How to Discuss Financial Changes with Family

Finances and family sometimes do not mix. It can get especially tricky if you have decided to make a financial change in your life like getting out debt, trying to save more, and start investing. Your immediate or extended family may not understand why you are making a change or "get it" but the good news is they don't have to! However, if you must discuss it, here's how you can speak to your family about your financial changes:


When you change your bad money habits, you may not get applause from your family members. Your bad financial habits did not occur overnight, and more than likely you learned them from your family. If you are finding yourself being pressured to overspend you should inform your family you have made changes to your financial life. It does not mean you are seeking their opinion on the changes. You can tell them that you have made your finances a priority this year and will not be able to do some of the "overspending" activities any longer. This may bring about a wave of discomfort, but it's necessary if you are tempted to overspend when you are with them.


When your family inevitably gives you some push back, you can let them know it is okay if they don't agree with your new lifestyle changes. Let them know that their approval or agreement will not stop your financial changes from happening. You must remind yourself that their discomfort with your financial changes is a reflection of an unwillingness to change their bad money habits. It is hard to do when you may be looking for their support. There are many groups and online support centers if you aren't finding encouragement from your family.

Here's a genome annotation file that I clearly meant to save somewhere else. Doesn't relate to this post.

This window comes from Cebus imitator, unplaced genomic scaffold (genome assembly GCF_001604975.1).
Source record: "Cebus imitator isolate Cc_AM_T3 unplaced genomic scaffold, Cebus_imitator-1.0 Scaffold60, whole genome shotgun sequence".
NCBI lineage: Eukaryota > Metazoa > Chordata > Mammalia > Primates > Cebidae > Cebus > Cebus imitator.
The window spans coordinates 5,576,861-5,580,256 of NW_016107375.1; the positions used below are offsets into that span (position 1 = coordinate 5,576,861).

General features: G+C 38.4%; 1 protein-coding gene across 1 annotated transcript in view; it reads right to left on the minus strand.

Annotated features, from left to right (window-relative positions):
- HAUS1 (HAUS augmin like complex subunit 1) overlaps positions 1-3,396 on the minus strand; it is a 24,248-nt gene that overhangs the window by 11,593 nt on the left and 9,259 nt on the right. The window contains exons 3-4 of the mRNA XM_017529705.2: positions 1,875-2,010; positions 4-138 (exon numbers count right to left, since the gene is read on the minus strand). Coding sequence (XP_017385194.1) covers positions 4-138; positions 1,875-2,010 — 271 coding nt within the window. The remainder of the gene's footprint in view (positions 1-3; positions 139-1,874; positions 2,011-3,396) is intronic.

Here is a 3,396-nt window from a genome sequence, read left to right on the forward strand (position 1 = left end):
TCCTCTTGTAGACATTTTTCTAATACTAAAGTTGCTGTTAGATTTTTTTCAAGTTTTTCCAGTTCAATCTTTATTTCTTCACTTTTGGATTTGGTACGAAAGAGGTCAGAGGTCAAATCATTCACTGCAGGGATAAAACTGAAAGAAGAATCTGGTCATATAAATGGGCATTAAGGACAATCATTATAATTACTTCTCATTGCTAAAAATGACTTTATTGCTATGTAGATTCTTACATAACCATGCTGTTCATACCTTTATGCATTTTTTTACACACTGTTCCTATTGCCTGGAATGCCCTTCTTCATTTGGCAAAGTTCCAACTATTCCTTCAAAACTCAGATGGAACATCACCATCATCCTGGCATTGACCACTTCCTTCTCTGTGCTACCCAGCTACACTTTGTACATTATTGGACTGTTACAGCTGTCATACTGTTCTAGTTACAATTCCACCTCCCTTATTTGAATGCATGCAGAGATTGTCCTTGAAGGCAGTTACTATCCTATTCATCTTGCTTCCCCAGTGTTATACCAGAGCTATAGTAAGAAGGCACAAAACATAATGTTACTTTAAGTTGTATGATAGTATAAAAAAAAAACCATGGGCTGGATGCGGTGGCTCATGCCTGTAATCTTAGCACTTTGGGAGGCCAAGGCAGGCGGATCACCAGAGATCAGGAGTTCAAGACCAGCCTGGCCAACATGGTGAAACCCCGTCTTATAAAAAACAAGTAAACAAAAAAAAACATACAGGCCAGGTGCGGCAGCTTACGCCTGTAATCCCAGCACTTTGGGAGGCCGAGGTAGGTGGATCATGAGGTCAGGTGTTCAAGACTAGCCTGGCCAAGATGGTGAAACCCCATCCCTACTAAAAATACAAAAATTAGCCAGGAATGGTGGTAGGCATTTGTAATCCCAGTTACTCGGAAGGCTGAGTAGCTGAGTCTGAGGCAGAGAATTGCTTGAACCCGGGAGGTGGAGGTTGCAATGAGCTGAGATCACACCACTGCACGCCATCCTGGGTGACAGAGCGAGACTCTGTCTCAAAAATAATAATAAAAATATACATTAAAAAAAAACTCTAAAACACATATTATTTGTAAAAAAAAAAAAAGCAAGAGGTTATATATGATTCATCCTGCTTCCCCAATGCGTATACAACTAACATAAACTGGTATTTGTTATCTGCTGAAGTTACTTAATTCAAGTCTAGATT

If you are missing out on big events or can't fully participate in the holidays due to the cutback, you can let your family know that some of these changes temporary, especially if you're trying to get out debt. Not all the changes you make will be for forever, but right now it's a priority that you get on a better financial track. Once your debt has been paid down or you have met your savings goals, you will start to be able to incorporate some of your old spending habits into your new. Remember that temporary financial changes can lead to a lifetime of financial security.


If they start to pressure you to understand why you're doing this, you can be honest and say you are just not in a great financial place and you want to do better. Again, this may receive some push back especially if your family is not well-off and views you trying to better your financial situation as a slight against them. You can let them know this has nothing to do with anyone else; this is a goal just for you. You may also realize that there are a few family members that you just cannot discuss this with and that is ok! You may love them but not their opinions on your finances.


Making financial changes can be hard and can sometimes show you where you stand in your relationships especially with your family. When you try to make a difference, expect pushback but do not give up just because of it. In the end, you will thank yourself for trying to secure a better financial future for yourself. Your life is yours, and if you can tough out the criticism from your family, you will be able to live with the financial peace that they do not have.